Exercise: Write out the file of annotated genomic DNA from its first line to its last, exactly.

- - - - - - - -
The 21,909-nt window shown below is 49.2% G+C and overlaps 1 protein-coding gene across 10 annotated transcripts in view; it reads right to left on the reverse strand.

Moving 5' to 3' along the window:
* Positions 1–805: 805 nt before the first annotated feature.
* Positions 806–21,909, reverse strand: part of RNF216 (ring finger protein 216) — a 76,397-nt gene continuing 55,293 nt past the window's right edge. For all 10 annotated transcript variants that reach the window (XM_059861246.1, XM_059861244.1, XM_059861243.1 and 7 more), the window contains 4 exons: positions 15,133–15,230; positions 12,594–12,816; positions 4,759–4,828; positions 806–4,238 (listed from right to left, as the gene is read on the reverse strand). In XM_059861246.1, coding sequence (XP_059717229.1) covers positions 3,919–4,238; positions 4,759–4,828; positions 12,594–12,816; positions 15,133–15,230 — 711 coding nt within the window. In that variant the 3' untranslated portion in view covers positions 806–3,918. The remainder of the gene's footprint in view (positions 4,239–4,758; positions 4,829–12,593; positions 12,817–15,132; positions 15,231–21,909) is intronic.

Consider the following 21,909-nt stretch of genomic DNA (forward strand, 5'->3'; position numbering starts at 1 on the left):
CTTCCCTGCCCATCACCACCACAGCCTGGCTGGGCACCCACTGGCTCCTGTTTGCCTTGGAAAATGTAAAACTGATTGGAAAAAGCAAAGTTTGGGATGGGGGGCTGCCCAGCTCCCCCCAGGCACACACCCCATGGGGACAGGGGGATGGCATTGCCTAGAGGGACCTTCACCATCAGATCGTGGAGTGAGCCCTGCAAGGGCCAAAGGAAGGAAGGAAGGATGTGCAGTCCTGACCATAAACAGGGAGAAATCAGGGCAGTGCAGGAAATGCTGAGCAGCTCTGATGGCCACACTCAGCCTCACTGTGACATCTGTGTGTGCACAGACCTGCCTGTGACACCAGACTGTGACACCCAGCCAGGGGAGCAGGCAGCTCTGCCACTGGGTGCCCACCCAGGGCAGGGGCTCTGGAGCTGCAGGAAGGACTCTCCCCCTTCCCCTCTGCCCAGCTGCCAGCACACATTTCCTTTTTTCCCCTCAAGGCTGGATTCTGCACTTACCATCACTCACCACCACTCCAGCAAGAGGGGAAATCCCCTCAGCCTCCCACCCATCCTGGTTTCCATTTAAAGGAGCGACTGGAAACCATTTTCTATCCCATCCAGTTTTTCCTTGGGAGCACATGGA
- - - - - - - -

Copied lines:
The 21,909-nt window shown below is 49.2% G+C and overlaps 1 protein-coding gene across 10 annotated transcripts in view; it reads right to left on the reverse strand.

Moving 5' to 3' along the window:
* Positions 1–805: 805 nt before the first annotated feature.
* Positions 806–21,909, reverse strand: part of RNF216 (ring finger protein 216) — a 76,397-nt gene continuing 55,293 nt past the window's right edge. For all 10 annotated transcript variants that reach the window (XM_059861246.1, XM_059861244.1, XM_059861243.1 and 7 more), the window contains 4 exons: positions 15,133–15,230; positions 12,594–12,816; positions 4,759–4,828; positions 806–4,238 (listed from right to left, as the gene is read on the reverse strand). In XM_059861246.1, coding sequence (XP_059717229.1) covers positions 3,919–4,238; positions 4,759–4,828; positions 12,594–12,816; positions 15,133–15,230 — 711 coding nt within the window. In that variant the 3' untranslated portion in view covers positions 806–3,918. The remainder of the gene's footprint in view (positions 4,239–4,758; positions 4,829–12,593; positions 12,817–15,132; positions 15,231–21,909) is intronic.

Consider the following 21,909-nt stretch of genomic DNA (forward strand, 5'->3'; position numbering starts at 1 on the left):
CTTCCCTGCCCATCACCACCACAGCCTGGCTGGGCACCCACTGGCTCCTGTTTGCCTTGGAAAATGTAAAACTGATTGGAAAAAGCAAAGTTTGGGATGGGGGGCTGCCCAGCTCCCCCCAGGCACACACCCCATGGGGACAGGGGGATGGCATTGCCTAGAGGGACCTTCACCATCAGATCGTGGAGTGAGCCCTGCAAGGGCCAAAGGAAGGAAGGAAGGATGTGCAGTCCTGACCATAAACAGGGAGAAATCAGGGCAGTGCAGGAAATGCTGAGCAGCTCTGATGGCCACACTCAGCCTCACTGTGACATCTGTGTGTGCACAGACCTGCCTGTGACACCAGACTGTGACACCCAGCCAGGGGAGCAGGCAGCTCTGCCACTGGGTGCCCACCCAGGGCAGGGGCTCTGGAGCTGCAGGAAGGACTCTCCCCCTTCCCCTCTGCCCAGCTGCCAGCACACATTTCCTTTTTTCCCCTCAAGGCTGGATTCTGCACTTACCATCACTCACCACCACTCCAGCAAGAGGGGAAATCCCCTCAGCCTCCCACCCATCCTGGTTTCCATTTAAAGGAGCGACTGGAAACCATTTTCTATCCCATCCAGTTTTTCCTTGGGAGCACATGGA